Imagine a daily commute that’s orderly instead of chaotic. Connected and automated vehicles could provide that relief by adjusting to driving conditions with little to no input from drivers. When the car in front of you speeds up, yours would accelerate, and when the car in front of you screeches to a halt, your car would stop, too.
At the University of Delaware, Andreas Malikopoulos uses control theory to develop algorithms that will enable this technology of the future.
“We are developing solutions that could enable the future of energy efficient mobility systems,” said Malikopoulos. “We hope that our technologies will help people reach their destinations more quickly and safely while conserving fuel at the same time.”
Making traffic lights obsolete
Someday cars might talk to each other to coordinate traffic patterns. Malikopoulos and collaborators from Boston University recently developed a solution to control and minimize energy consumption in connected and automated vehicles crossing an urban intersection that lacked traffic signals. Then they used software to simulate their results and found that their framework allowed connected and automated vehicles to conserve momentum and fuel while also improving travel time.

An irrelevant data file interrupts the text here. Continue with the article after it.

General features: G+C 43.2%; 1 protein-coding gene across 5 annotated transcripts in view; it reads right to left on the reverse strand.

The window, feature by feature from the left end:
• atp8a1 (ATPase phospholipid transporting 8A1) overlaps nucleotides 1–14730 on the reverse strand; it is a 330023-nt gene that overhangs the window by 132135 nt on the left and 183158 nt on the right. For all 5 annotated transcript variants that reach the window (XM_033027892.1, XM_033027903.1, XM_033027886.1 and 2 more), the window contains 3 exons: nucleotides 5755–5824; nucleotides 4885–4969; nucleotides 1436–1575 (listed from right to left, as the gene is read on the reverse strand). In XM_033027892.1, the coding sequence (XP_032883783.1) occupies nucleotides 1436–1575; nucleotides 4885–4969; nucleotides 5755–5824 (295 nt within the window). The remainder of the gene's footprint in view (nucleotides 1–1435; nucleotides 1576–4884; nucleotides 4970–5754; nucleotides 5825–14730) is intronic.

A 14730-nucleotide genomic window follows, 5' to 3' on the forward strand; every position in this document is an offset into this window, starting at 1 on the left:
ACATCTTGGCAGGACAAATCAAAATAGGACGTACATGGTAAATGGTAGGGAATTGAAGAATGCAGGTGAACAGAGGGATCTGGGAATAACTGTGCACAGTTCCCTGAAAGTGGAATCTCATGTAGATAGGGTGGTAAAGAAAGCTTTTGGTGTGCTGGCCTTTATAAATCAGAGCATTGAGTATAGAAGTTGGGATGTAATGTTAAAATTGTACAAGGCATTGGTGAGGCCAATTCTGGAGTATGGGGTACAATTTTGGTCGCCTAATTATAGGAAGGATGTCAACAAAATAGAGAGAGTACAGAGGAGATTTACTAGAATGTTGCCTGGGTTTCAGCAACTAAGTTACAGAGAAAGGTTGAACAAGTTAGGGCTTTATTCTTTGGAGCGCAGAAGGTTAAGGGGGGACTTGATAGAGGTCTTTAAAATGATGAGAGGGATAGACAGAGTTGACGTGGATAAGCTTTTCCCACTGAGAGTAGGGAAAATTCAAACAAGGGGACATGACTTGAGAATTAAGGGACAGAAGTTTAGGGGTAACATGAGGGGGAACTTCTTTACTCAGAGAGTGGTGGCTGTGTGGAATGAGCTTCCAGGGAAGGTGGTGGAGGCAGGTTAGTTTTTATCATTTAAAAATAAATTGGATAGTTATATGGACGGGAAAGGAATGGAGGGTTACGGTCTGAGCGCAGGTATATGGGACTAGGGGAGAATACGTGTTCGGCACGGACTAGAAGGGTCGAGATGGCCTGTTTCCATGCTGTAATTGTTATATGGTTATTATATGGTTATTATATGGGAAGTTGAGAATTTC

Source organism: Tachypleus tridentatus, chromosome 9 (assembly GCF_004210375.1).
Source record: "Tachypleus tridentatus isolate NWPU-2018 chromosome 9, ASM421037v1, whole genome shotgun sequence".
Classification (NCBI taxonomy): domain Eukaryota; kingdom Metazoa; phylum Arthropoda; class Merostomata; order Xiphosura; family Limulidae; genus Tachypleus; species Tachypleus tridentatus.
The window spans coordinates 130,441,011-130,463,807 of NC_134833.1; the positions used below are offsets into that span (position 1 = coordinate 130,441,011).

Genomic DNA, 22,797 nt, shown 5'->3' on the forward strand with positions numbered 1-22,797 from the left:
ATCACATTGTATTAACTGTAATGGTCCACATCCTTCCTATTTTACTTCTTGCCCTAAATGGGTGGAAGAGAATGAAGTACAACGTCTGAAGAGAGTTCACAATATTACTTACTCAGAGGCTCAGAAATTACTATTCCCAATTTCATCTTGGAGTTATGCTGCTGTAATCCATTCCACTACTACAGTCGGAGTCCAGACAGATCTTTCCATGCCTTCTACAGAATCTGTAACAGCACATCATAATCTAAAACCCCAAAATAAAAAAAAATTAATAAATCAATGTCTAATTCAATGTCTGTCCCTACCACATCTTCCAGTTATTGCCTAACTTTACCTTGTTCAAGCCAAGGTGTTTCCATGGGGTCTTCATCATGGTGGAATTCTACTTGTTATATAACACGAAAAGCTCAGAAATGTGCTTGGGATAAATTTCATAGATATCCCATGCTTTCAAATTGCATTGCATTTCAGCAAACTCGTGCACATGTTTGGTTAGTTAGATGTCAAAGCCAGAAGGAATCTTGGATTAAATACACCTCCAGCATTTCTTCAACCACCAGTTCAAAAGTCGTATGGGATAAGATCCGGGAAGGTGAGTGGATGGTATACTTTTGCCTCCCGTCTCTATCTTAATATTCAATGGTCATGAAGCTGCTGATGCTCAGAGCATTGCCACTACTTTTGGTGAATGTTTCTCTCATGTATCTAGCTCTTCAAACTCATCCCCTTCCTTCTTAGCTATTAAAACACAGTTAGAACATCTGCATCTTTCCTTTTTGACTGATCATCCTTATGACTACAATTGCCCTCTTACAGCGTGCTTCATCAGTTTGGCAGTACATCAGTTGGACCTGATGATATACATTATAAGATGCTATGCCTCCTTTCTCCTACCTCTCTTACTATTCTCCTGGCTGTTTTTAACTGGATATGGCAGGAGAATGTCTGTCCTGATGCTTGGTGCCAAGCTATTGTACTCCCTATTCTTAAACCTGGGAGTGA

Saving fuel and avoiding speeding tickets
Imagine that when the speed limit goes from 65 to 45 mph, your car automatically slows down. Malikopoulos and collaborators formulated a solution that yields the optimal acceleration and deceleration in a speed reduction zone, avoiding rear-end crashes. What’s more, simulations suggest that the connected vehicles use 19 to 22 per cent less fuel and get to their destinations 26 to 30 per cent faster than human-driven vehicles.